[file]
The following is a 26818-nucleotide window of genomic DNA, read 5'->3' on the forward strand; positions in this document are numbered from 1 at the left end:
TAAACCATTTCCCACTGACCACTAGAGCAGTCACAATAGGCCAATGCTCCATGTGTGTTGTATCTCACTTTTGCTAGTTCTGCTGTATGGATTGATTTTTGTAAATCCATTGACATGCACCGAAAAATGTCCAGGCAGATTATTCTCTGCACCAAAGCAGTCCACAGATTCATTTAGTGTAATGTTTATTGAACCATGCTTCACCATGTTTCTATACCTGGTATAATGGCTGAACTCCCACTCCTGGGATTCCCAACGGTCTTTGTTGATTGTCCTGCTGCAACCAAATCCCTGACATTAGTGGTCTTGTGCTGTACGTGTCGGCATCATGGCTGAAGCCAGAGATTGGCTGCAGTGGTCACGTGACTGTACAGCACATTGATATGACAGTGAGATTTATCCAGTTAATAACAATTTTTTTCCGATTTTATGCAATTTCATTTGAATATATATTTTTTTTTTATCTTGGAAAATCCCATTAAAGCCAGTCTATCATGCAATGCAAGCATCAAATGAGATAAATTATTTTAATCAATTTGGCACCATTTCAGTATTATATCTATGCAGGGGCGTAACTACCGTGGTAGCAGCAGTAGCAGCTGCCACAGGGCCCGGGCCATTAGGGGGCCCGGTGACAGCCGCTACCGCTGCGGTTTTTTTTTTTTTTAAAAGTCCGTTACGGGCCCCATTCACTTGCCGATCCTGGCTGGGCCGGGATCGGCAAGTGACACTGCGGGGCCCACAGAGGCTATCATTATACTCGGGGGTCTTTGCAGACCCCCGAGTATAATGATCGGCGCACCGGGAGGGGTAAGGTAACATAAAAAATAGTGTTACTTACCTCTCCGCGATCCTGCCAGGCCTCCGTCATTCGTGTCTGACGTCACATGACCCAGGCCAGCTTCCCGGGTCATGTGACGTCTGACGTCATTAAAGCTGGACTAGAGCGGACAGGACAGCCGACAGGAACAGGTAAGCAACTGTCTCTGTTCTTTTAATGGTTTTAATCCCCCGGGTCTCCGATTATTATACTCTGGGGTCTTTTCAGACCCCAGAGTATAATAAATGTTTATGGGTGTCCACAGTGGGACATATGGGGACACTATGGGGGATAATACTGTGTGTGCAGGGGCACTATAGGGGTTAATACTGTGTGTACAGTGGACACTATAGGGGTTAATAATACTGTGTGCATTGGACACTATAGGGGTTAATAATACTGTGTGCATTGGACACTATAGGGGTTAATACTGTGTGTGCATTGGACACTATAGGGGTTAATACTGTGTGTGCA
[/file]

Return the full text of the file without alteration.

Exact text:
The following is a 26818-nucleotide window of genomic DNA, read 5'->3' on the forward strand; positions in this document are numbered from 1 at the left end:
TAAACCATTTCCCACTGACCACTAGAGCAGTCACAATAGGCCAATGCTCCATGTGTGTTGTATCTCACTTTTGCTAGTTCTGCTGTATGGATTGATTTTTGTAAATCCATTGACATGCACCGAAAAATGTCCAGGCAGATTATTCTCTGCACCAAAGCAGTCCACAGATTCATTTAGTGTAATGTTTATTGAACCATGCTTCACCATGTTTCTATACCTGGTATAATGGCTGAACTCCCACTCCTGGGATTCCCAACGGTCTTTGTTGATTGTCCTGCTGCAACCAAATCCCTGACATTAGTGGTCTTGTGCTGTACGTGTCGGCATCATGGCTGAAGCCAGAGATTGGCTGCAGTGGTCACGTGACTGTACAGCACATTGATATGACAGTGAGATTTATCCAGTTAATAACAATTTTTTTCCGATTTTATGCAATTTCATTTGAATATATATTTTTTTTTTATCTTGGAAAATCCCATTAAAGCCAGTCTATCATGCAATGCAAGCATCAAATGAGATAAATTATTTTAATCAATTTGGCACCATTTCAGTATTATATCTATGCAGGGGCGTAACTACCGTGGTAGCAGCAGTAGCAGCTGCCACAGGGCCCGGGCCATTAGGGGGCCCGGTGACAGCCGCTACCGCTGCGGTTTTTTTTTTTTTTAAAAGTCCGTTACGGGCCCCATTCACTTGCCGATCCTGGCTGGGCCGGGATCGGCAAGTGACACTGCGGGGCCCACAGAGGCTATCATTATACTCGGGGGTCTTTGCAGACCCCCGAGTATAATGATCGGCGCACCGGGAGGGGTAAGGTAACATAAAAAATAGTGTTACTTACCTCTCCGCGATCCTGCCAGGCCTCCGTCATTCGTGTCTGACGTCACATGACCCAGGCCAGCTTCCCGGGTCATGTGACGTCTGACGTCATTAAAGCTGGACTAGAGCGGACAGGACAGCCGACAGGAACAGGTAAGCAACTGTCTCTGTTCTTTTAATGGTTTTAATCCCCCGGGTCTCCGATTATTATACTCTGGGGTCTTTTCAGACCCCAGAGTATAATAAATGTTTATGGGTGTCCACAGTGGGACATATGGGGACACTATGGGGGATAATACTGTGTGTGCAGGGGCACTATAGGGGTTAATACTGTGTGTACAGTGGACACTATAGGGGTTAATAATACTGTGTGCATTGGACACTATAGGGGTTAATAATACTGTGTGCATTGGACACTATAGGGGTTAATACTGTGTGTGCATTGGACACTATAGGGGTTAATACTGTGTGTGCA